Several days ago, I wrote about how I’ve been forced to become comfortable with some sort of metanarrative being imposed on the Bible when its being introduced to younger students, especially when they may not be as ‘biblically literate’ as you’d hope. That being said, I don’t think the natural place in 2019 is the canon of a physical Bible. The digitization of the Bible makes the lines of canon fuzzy. For example, when I teach Infancy Narratives, I juxtapose Matthew’s version with Luke’s but then I like to bring in the Infancy Gospel of Thomas to show how Jesus’ ‘missing childhood’ became a later interest among Christians. Year after year I realize by the end of the semester that my students have lumped in Thomas’ child-Jesus with the ‘canonical’ birth and childhood of Jesus. They’ll talk about how Jesus does this-or-that ‘in the Bible’ and they’ll be referring to the Infancy Gospel. Their lack of familiarity with a physical canon makes it less likely that they’ll see ‘Matthew’ and ‘Luke’ over and over again and therefore as different from ‘Thomas’. For them, both were introduced digitally and therefore canonicity is something harder to grasp.
Now, I know some readers may say, ‘Well, then we need to make them use a physical Bible.’ Maybe. That’s a different discussion based on different values—values I don’t share as part of my educational philosophy (I’m not doing ‘Brevard Childs-for-teens’). I’m of the view that we turned a corner in 1994 with the emergence of the Internet and that will impact how people think of the Bible and canonicity. On this matter, I’m prepared to adapt rather than fight, especially since canon is an inherently confessional construct if you want to argue we ‘ought’ to emphasize it. It might have had a heuristic purpose but I think it’s worth having a discussion as to whether that’s still the case (for example, our school catalog still says ‘New Testament’ while I’m advocating for the name change ‘Christian Scripture and Its Influence’).
I want something to serve as an anchor for my class though. I don’t want it to be decontextualized. The canon of the Tanakh/Old Testament and that of the New Testament still provide useful organization perimeters, even if it’s not placed front-and-center as the key to what holds this collection of literature together. But I’ve chosen ‘traumatic events’ as the anchor I emphasize. As I wrote previously, the destruction of the First Temple by the Babylonians and the subsequent occupations by the Persians, Ptolemies, and the Seleucids, motivated the Judahites and their descendants to start collecting what they had written, continue editing it, continue organizing it, and to continue writing to add to those earlier writings (whether that be some form of the Book of Deuteronomy or various psalms and collections of wisdom). The New Testament, in my view, shares a similar impetus: Jesus’ execution, the persecution his followers experienced and perceived they were experiencing, and the destruction of the Second Temple by the Romans all seem to shape the writings that would become known as the New Testament later.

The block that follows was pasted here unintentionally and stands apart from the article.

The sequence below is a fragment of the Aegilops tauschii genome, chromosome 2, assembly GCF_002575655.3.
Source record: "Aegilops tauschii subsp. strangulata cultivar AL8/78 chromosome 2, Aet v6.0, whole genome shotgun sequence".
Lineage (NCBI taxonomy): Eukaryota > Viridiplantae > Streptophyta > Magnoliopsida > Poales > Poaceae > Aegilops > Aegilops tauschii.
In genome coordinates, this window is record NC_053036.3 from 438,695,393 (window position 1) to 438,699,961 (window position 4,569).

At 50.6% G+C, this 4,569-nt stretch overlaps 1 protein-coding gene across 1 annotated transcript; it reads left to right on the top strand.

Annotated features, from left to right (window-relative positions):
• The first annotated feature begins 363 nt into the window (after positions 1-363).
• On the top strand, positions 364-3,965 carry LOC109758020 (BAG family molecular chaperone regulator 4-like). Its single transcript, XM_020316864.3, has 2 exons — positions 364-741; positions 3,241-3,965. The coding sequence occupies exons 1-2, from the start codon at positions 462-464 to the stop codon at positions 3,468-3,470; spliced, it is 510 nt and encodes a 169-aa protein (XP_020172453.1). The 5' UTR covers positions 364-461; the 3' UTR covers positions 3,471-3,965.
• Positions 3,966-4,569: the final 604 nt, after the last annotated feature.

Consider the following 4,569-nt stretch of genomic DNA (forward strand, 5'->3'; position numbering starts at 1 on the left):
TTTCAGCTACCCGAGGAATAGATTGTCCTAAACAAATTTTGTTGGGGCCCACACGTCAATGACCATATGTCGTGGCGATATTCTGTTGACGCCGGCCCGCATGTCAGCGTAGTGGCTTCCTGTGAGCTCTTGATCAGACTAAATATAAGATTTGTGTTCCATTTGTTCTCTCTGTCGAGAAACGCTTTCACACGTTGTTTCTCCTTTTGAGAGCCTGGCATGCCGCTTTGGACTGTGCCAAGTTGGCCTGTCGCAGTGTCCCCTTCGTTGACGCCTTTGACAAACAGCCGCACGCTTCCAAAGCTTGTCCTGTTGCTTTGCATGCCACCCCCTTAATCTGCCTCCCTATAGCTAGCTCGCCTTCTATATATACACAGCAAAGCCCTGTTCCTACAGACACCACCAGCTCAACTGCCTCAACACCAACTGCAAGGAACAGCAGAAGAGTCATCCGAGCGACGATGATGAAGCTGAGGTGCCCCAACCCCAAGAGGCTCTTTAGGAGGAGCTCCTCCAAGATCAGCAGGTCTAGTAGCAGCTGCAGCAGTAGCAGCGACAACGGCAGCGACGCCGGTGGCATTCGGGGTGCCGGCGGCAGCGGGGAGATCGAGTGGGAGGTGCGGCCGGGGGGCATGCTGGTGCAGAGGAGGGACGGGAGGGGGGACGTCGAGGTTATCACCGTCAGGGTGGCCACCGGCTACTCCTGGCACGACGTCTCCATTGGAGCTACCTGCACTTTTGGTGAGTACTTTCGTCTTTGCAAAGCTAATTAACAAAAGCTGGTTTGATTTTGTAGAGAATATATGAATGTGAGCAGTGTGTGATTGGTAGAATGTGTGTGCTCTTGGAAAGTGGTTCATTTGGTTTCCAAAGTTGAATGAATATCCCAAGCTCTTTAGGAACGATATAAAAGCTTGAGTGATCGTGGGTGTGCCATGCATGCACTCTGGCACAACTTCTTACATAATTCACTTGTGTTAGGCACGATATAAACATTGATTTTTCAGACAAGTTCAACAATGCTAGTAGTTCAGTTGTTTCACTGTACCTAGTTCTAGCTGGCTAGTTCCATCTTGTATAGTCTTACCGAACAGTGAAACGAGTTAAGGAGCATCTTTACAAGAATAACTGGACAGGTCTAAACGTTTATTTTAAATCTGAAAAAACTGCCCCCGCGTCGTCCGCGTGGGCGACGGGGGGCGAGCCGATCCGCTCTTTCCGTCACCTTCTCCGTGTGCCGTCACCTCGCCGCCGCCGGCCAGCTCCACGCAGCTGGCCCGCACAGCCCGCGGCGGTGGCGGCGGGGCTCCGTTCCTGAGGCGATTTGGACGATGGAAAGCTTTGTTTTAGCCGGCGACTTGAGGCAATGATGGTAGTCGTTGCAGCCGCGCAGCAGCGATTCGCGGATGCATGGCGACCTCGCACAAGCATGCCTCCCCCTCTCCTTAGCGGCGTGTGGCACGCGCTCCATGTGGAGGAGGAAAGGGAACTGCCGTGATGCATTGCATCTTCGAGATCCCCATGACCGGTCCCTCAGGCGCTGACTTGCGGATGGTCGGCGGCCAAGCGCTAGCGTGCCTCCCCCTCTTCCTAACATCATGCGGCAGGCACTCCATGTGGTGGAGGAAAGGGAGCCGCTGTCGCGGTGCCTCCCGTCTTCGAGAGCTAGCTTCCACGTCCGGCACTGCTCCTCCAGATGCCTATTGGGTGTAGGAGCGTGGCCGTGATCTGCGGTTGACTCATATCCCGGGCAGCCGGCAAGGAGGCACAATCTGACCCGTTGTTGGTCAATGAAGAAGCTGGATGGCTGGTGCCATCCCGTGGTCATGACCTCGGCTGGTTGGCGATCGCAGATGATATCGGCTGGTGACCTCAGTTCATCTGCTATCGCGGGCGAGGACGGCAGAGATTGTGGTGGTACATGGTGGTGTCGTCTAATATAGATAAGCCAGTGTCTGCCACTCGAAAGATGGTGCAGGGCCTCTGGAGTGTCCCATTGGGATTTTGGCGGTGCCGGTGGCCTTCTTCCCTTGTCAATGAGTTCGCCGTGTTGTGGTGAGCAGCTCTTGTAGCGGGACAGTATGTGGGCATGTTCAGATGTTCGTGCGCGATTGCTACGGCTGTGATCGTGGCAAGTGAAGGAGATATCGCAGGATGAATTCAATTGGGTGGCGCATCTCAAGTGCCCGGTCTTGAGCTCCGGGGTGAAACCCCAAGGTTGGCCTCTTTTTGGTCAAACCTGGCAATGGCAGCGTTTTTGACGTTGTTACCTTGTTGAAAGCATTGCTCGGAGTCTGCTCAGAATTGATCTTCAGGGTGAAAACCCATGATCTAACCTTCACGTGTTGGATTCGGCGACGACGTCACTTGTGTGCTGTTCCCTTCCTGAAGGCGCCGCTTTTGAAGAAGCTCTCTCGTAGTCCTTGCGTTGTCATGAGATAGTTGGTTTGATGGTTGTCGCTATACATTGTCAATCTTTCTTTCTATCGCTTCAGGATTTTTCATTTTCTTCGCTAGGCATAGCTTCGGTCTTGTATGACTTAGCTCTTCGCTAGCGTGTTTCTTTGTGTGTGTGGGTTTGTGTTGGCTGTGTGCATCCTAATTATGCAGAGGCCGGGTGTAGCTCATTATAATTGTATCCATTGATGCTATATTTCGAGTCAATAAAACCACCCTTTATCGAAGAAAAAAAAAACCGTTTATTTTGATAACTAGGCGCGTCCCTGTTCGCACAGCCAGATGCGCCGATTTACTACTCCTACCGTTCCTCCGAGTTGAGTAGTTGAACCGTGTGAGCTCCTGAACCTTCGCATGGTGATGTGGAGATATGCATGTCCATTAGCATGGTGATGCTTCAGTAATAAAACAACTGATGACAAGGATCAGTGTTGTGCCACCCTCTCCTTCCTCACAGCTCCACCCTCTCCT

I started teaching this way, and doing lesson plans based on this ‘metanarrative’, prior to running across a copy of David M. Carr’s Holy Resilience: The Bible’s Traumatic Origins in a Half Priced Books a few weeks ago, but when I saw the book I was thrilled because there it was in book form (published by Yale) an argument for the very approach I was taking. As I continue to read through Carr’s work I’m more convinced of my approach. What I appreciate about this approach is that it is humanistic. I teach at an Episcopal School, which while being distinctly Christian, is welcoming to students who come from a variety of religious and non-religious persuasions. I’ve had Jewish and Hindu students who bring their own spiritualities to class. I’ve had students from China who came knowing little about the Bible. But also I have Catholics, and Evangelicals, and a variety of other Protestantisms, not to forget Episcopalians. How do I teach them the Bible in a way that invites all of them? Well, the framework I’ve chosen allows my students to engage these texts from all of their perspectives in ways that are not threatening but also that allow for my students who are Christian and who come from Christian families who have sent their kids to a Christian school to know that their child is being taught their sacred texts in a respectful way. Meanwhile, my students of other religious traditions, or who come without a religious tradition, can find value in the human struggle exemplified by these texts. You don’t have to be Jewish or Christian to empathize with a people who were conquered, exiled, and occupied. You don’t have to be Jewish or Christian to empathize with people who see their world fall apart as they symbolic buildings are destroyed. You don’t have to be Christian to empathize with people who believed in and loved someone who was then killed, wrongfully. If in the process the removal of freedoms, or the destruction of temples, or the execution of a man you believe to have been the Messiah happens to resonate with you as a Jew or Christian, and empowers you to rethink your faith and appreciate it more while exploring it’s nuance, then that’s great. The goal is to make sure that what I teach has the potential to be valuable in a pluralistic classroom and in my opinion, this approach allows for that.